They say good things come in small packages, and now warehouses are no exception. I’m referring, of course, to micro-fulfillment—a growing trend that’s helping retailers of all kinds meet consumer demands for fast, convenient, and low-cost order fulfillment.
What exactly are micro-fulfillment centers (MFCs)? They’re essentially highly automated “mini” warehouses that take up just 3,000 to 10,000 square feet, a fraction of a traditional facility’s size. Whereas large-scale distribution centers are usually built on the outskirts of cities, MFCs can be strategically located within dense urban regions where demand is high. In fact, these pint-sized powerhouses are compact enough to fit into tight, stand-alone industrial buildings, or even squeeze into the backs of brick-and-mortar stores.
On top of that, it’s also much faster to get them up and running. MFCs can be set up, with automation, in a matter of just weeks.
What does this mean for customers?
The modern consumer expects a quick and easy shopping experience, with e-commerce giants setting the bar high. Just think about Amazon’s free Prime shipping and same-day, next-day and (in some cases) two-hour delivery options. It makes five-to-seven-day shipping feel like a lifetime, doesn’t it? It’s here that retailers can leverage MFCs to stay competitive, offering customers:
1. Convenience Online orders, curbside pickups, and home deliveries are surging—their popularity driven in part by the pandemic and likely here to stay. Located within or beside brick-and mortar stores, MFCs enable retailers to offer these convenient options without having to expand their workforce. When a customer places an online grocery order for pickup, for instance, an employee no longer needs to spend an hour pulling the appropriate products from the store shelves. Rather, the required goods are automatically picked from inventory in the MFC, and the order will be ready for the customer in practically no time at all.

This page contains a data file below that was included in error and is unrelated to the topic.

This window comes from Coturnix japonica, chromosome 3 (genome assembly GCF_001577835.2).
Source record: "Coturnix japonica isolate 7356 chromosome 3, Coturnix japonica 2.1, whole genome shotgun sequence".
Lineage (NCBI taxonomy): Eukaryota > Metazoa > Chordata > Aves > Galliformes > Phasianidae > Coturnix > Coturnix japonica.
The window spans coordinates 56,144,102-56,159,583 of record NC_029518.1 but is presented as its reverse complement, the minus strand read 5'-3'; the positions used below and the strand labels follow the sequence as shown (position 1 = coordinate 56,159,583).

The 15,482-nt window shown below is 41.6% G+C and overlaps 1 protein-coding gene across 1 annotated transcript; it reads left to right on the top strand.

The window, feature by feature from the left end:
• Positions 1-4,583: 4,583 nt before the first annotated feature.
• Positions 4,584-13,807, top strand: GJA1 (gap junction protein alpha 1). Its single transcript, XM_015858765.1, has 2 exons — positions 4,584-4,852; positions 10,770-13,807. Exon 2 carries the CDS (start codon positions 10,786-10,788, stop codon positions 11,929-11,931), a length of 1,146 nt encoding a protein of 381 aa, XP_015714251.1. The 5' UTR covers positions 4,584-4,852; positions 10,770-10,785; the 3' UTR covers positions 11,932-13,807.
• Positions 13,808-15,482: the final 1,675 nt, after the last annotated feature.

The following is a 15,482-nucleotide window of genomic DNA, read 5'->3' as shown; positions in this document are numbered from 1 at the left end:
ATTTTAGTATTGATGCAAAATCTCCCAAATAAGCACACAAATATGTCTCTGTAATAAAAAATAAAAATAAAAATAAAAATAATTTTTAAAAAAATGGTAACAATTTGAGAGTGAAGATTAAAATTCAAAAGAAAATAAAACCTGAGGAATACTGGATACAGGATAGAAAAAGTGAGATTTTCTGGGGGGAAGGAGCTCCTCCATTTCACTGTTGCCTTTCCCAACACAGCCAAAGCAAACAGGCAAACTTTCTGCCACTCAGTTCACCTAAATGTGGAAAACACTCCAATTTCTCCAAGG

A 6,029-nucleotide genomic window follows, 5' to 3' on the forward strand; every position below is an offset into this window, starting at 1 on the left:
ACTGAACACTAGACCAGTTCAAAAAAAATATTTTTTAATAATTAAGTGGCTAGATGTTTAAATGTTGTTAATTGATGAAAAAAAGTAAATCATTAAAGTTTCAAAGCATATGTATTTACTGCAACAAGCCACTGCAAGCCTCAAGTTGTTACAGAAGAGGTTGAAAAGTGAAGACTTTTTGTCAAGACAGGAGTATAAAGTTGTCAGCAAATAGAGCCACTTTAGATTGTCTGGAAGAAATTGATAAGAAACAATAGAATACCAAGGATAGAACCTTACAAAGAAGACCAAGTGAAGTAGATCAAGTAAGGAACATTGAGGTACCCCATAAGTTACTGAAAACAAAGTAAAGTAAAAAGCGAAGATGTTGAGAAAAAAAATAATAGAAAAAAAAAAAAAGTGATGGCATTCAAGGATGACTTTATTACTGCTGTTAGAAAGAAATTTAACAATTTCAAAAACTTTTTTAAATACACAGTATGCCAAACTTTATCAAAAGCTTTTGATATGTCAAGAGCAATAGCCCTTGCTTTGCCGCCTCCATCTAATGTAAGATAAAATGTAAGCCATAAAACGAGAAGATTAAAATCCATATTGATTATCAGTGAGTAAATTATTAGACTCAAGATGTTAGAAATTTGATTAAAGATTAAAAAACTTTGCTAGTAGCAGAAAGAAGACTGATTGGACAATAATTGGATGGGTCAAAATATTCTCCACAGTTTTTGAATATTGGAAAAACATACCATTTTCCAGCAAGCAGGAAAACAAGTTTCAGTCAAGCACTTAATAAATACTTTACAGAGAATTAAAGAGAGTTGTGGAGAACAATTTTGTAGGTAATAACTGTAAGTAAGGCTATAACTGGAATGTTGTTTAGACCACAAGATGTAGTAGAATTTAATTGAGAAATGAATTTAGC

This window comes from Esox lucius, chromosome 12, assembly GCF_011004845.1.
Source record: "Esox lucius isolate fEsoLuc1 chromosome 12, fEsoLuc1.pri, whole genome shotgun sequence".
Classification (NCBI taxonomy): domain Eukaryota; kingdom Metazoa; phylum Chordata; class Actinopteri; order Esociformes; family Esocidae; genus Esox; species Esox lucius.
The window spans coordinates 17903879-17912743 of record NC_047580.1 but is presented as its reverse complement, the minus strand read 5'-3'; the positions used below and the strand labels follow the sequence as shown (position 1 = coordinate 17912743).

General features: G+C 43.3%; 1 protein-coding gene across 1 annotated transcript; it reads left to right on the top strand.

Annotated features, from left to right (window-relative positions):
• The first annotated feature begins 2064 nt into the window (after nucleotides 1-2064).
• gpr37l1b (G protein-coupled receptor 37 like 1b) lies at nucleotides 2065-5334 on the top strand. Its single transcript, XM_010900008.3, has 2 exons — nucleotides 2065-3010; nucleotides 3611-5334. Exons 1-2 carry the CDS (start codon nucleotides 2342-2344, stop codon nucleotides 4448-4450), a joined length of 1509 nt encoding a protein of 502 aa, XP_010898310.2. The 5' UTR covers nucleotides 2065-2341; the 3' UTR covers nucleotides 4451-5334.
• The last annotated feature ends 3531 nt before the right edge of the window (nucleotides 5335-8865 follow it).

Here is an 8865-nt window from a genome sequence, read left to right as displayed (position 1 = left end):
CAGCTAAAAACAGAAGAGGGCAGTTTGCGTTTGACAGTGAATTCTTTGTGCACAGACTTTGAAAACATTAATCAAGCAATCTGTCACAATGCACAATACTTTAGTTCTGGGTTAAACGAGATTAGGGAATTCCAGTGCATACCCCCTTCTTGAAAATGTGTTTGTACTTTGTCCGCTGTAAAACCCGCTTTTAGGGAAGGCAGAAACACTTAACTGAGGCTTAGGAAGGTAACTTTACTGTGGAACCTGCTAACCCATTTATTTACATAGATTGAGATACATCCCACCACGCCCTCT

2. Faster fulfillment The faster customers get their orders, the happier (and more likely to return) they’ll be. With an automated MFC, the fulfillment process can begin the moment an order is placed. Robotic equipment picks the required products much faster than humanly possible, with a high level of order accuracy, keeping more orders flowing rapidly out the door.
And with inventory located so close to the end-customer, the time involved in last-mile delivery is minimal. This is particularly crucial for goods that need to maintain freshness, like bakery products and produce. They can be on consumers’ doorsteps quicker once ordered, maintaining a high level of quality.
3. Cost savings Along with reducing the time required for last-mile delivery, retailers can also significantly reduce the costs—which are typically a large portion of the overall cost of fulfillment. And with fulfillment more cost-effective, retailers can pass those savings on to the end- customer, possibly in the form of free shipping or lower markups on goods.
Now that ecommerce allows customers to order practically anything from anywhere in the world, it’s more important than ever for retailers to make investments in customer satisfaction and loyalty. And a micro-level investment in MFCs can mean macro-level benefits that keep consumers coming back again and again.
Author Derek Rickard